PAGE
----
Category Archives: Food and Drug Administration

Sunscreen–and a father who cared

August is on its last legs, but the sun’s rays are still potent. Potent enough to require that we use sunscreen. Especially those of us whose skin is most vulnerable to those rays.

I’ve been vulnerable to the harsh effects of the sun since birth.  And I now apply sunscreen religiously to my face, hands, and arms whenever I expect to encounter sunlight.

When I was younger, sunscreen wasn’t really around.  Fortunately for my skin, I spent most of my childhood and youth in cold-weather climates where the sun was absent much of the year.  Chicago and Boston, even St. Louis, had long winters featuring gray skies instead of sunshine.

I encountered the sun mostly during summers and a seven-month stay in Los Angeles.  But my sun exposure was limited.  It was only when I was about 28 and about to embark on a trip to Mexico that I first heard of “sunblock.”  Friends advised me to seek it out at the only location where it was known to be available, a small pharmacy in downtown Chicago.   I hastened to make my way there and buy a tube of the pasty white stuff, and once I hit the Mexican sun, I applied it to my skin, sparing myself a wretched sunburn.

The pasty white stuff was a powerful reminder of my father.  Before he died when I was 12, Daddy would cover my skin with something he called zinc oxide.

Daddy was a pharmacist by training, earning a degree in pharmacy from the University of Illinois at the age of 21.  One of my favorite family photos shows Daddy in a chemistry lab at the university, learning what he needed to know to earn that degree.  His first choice was to become a doctor, but because his own father had died during Daddy’s infancy, there was no way he could afford medical school.  An irascible uncle was a pharmacist and somehow pushed Daddy into pharmacy as a less expensive route to helping people via medicine.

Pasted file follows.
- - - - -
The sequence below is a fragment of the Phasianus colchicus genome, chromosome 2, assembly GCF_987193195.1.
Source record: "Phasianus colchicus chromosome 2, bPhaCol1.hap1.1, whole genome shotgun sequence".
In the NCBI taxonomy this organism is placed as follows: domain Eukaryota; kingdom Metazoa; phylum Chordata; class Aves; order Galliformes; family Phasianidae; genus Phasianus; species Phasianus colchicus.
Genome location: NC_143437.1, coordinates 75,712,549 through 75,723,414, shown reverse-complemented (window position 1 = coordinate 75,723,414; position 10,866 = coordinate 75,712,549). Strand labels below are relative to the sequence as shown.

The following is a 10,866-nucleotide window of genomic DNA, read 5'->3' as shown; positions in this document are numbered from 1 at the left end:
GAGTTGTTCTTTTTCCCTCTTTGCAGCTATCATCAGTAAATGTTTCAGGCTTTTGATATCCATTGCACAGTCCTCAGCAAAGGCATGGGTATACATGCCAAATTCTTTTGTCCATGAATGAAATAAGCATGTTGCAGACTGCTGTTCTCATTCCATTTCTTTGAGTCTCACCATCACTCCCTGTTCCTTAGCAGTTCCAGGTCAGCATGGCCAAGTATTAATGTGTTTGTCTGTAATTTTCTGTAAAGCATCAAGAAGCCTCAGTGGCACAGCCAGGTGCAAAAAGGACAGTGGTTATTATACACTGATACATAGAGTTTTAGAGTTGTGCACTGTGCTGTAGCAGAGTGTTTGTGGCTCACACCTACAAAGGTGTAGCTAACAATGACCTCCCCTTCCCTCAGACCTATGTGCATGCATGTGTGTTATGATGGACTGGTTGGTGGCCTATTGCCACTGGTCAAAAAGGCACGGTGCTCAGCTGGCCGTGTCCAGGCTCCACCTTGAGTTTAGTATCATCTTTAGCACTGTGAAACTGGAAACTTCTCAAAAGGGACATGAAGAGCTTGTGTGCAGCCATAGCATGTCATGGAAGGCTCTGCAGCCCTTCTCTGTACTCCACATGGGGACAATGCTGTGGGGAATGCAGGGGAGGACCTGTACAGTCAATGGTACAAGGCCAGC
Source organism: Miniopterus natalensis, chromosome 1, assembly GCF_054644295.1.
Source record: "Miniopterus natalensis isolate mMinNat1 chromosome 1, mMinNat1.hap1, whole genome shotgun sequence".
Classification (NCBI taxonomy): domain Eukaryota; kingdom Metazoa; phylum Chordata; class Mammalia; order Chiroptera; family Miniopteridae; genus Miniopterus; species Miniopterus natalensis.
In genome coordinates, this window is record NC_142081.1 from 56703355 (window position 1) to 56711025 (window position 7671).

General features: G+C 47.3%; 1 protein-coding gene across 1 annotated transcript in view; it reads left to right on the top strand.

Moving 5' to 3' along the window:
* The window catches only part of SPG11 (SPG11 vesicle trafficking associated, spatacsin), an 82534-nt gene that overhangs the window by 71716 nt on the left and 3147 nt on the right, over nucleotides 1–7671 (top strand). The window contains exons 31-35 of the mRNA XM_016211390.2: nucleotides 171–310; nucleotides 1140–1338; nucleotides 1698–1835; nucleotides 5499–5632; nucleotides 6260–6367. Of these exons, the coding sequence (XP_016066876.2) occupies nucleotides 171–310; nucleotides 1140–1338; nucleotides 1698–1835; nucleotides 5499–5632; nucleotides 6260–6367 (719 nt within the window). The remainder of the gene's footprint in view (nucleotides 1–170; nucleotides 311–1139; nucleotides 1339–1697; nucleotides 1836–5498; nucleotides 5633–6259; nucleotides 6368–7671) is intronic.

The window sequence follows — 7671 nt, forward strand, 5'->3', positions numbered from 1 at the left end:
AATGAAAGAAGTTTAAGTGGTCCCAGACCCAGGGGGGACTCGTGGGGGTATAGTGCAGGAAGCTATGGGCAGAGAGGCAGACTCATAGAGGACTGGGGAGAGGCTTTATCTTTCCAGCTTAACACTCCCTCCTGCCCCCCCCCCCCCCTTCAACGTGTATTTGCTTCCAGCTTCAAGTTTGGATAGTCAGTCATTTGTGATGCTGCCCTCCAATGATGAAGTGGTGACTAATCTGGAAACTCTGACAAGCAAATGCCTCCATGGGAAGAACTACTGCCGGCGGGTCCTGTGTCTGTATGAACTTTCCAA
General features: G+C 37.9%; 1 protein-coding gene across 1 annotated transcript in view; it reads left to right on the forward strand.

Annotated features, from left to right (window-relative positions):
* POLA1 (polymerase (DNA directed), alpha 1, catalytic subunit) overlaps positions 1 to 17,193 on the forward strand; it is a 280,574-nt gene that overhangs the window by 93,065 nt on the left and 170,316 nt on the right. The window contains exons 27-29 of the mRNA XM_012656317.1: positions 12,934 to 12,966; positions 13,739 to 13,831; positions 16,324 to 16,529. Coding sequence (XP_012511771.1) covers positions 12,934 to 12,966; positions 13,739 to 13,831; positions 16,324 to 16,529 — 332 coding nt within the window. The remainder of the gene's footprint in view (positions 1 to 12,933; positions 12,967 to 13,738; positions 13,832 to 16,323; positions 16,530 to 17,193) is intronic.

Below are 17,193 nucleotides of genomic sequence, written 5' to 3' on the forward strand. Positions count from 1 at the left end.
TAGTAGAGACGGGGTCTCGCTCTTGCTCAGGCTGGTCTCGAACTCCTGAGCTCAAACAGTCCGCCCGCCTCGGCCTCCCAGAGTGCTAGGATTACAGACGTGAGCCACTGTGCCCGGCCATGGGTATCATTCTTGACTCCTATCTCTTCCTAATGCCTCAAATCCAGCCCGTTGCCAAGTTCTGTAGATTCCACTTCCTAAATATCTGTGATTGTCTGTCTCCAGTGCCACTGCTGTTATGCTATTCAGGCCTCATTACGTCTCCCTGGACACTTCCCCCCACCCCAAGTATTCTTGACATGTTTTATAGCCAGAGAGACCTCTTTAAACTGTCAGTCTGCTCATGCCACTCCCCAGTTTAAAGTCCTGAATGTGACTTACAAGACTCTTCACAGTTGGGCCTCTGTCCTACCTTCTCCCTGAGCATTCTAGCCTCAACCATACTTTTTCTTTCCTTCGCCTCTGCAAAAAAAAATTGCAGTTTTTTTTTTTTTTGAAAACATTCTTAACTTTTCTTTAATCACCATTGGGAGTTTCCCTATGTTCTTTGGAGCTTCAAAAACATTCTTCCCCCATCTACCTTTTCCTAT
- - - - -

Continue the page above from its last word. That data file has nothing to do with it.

Daddy spent years bouncing between pharmacy and retailing, and sometimes he did both.  I treasure a photo of him as a young man standing in front of the drug store he owned on the South Side of Chicago.  When I was growing up, he sometimes worked at a pharmacy and sometimes in other retailing enterprises, but he never abandoned his knowledge of pharmaceuticals.  While working as a pharmacist, he would often bring home new drugs he believed would cure our problems.  One time I especially recall:  Because as a young child I suffered from allergies, Daddy was excited when a brand-new drug came along to help me deal with them, and he brought a bottle of it home for me.

As for preventing sunburn, Daddy would many times take a tube of zinc oxide and apply it to my skin.

One summer or two, I didn’t totally escape a couple of bad sunburns. Daddy must have been distracted just then, and I foolishly exposed my skin to the sun.  He later applied a greasy ointment called butesin picrate to soothe my burn. But I distinctly remember that he used his knowledge of chemistry to get out that tube of zinc oxide whenever he could.

After my pivotal trip to Mexico, sunblocks became much more available.  (I also acquired a number of sunhats to shield my face from the sun.)  But looking back, I wonder about the composition of some of the sunblocks I applied to my skin for decades.  Exactly what was I adding to my chemical burden?

In 2013, the FDA banned the use of the word “sunblock,” stating that it could mislead consumers into thinking that a product was more effective than it really was.  So sunblocks have become sunscreens, but some are more powerful than others.

A compelling reason to use powerful sunscreens?  The ozone layer that protected us in the past has undergone damage in recent years, and there’s scientific concern that more of the sun’s dangerous rays can penetrate that layer, leading to increased damage to our skin.